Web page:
Each Friday we travel back in time, one year at a time, for a look at some of the cultural goodies that may appear closer than they really are in The Rear-View Mirror. Join us on our weekly journey into the past!
My enjoyment of the Marvel Cinematic Universe notwithstanding, I’m not the kind of moviegoer who regularly thinks, “When are they doing the sequel?” A film first and foremost has to be a world unto itself: before you can start to think about creating a universe, tell a good story. World building is fine, but as far as I’m concerned a movie is best served by being self-contained.
In spite of this, I am still dismayed that there was never a sequel to Peter Weir’s Master and Commander: The Far Side of the World. It’s a handsome film to look at and Russell Crowe (as Captain Jack Aubrey) and Paul Bettany (as ship doctor Stephen Maturin) make for an engaging pair of protagonists – but more than that, it’s the kind of film that gives you a glimpse of an exciting world and makes you wish you could spend more time there. Some of that is certainly the Aubrey-Maturin series by Patrick O’Brien, by all accounts exceedingly well-crafted novels of naval derring-do during the Napoleonic Wars, but Weir’s adaptation is an example of craftsmanship so solid, it becomes an art in its own right. In his film, everyday life on board the HMS Surprise is depicted in great, fascinating detail. Naval combat is thrilling and frightening in its intensity. There are various scenes of early 19th century military surgery that are stomach-churning and ingenious in equal measure. More importantly, though, Weir never loses track of the human stories, both grand and small, that make his film engaging.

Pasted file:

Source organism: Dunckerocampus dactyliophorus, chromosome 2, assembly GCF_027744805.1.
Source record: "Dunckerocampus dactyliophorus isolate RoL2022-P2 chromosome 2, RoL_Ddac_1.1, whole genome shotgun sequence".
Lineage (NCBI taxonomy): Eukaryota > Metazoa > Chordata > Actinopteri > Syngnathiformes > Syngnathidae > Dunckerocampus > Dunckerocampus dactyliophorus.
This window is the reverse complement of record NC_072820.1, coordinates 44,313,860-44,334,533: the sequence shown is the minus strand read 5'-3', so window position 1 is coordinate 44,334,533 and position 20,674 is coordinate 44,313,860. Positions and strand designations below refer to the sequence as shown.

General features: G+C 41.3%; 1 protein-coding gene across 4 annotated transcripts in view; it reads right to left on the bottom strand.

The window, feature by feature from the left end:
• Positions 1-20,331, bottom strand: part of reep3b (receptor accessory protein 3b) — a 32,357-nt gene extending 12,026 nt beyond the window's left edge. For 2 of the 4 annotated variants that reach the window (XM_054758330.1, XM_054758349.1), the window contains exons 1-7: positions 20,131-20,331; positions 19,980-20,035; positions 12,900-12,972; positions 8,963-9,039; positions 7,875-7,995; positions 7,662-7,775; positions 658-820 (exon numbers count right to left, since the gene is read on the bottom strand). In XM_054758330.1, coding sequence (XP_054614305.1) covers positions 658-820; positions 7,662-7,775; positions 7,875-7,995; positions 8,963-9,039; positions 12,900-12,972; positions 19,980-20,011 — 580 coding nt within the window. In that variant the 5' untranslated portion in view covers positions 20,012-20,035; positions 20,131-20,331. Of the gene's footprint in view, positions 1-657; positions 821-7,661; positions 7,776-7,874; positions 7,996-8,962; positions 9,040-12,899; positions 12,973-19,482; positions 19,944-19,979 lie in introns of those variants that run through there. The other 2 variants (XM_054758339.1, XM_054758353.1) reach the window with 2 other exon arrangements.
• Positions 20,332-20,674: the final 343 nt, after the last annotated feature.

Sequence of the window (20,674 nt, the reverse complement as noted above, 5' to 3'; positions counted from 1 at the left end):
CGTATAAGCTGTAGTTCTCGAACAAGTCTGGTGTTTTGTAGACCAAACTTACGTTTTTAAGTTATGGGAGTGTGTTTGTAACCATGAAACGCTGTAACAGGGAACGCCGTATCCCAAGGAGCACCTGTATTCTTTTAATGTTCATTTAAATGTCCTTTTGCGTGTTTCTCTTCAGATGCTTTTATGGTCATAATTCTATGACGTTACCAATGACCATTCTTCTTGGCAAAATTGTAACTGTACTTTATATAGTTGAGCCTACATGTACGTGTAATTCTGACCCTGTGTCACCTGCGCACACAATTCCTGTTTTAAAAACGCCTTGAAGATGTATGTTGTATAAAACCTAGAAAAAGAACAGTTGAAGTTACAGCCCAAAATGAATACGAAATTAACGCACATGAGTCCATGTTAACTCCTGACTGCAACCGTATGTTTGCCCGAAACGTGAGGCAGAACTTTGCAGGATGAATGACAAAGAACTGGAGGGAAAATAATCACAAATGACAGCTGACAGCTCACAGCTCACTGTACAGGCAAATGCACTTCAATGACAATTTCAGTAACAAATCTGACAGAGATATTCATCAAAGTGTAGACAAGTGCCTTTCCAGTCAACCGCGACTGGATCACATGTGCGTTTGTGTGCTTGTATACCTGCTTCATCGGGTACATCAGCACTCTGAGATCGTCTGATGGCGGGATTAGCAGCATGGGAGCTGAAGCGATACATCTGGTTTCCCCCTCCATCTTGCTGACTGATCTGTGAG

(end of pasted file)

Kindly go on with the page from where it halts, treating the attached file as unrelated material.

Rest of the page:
Peter Weir’s oeuvre makes it difficult to nail down the director: how can you make sense of a career that includes films as different as Picnic at Hanging Rock, Witness and The Truman Show? And would is that man the best candidate for a period drama largely set aboard a seafaring vessel? But based on the results, I wish Weir had been given a second crack at the Aubrey-Maturin books, because Master and Commander is unfairly forgotten, and the director’s adaptation was masterly. I suspect I’m not the only one who yearns to smell that salty sea air and hear the shattering crack of the cannons again.
The Rear-View Mirror will return every Friday, looking further and further into the past. Fasten your seatbelts: it may just be a bumpy ride.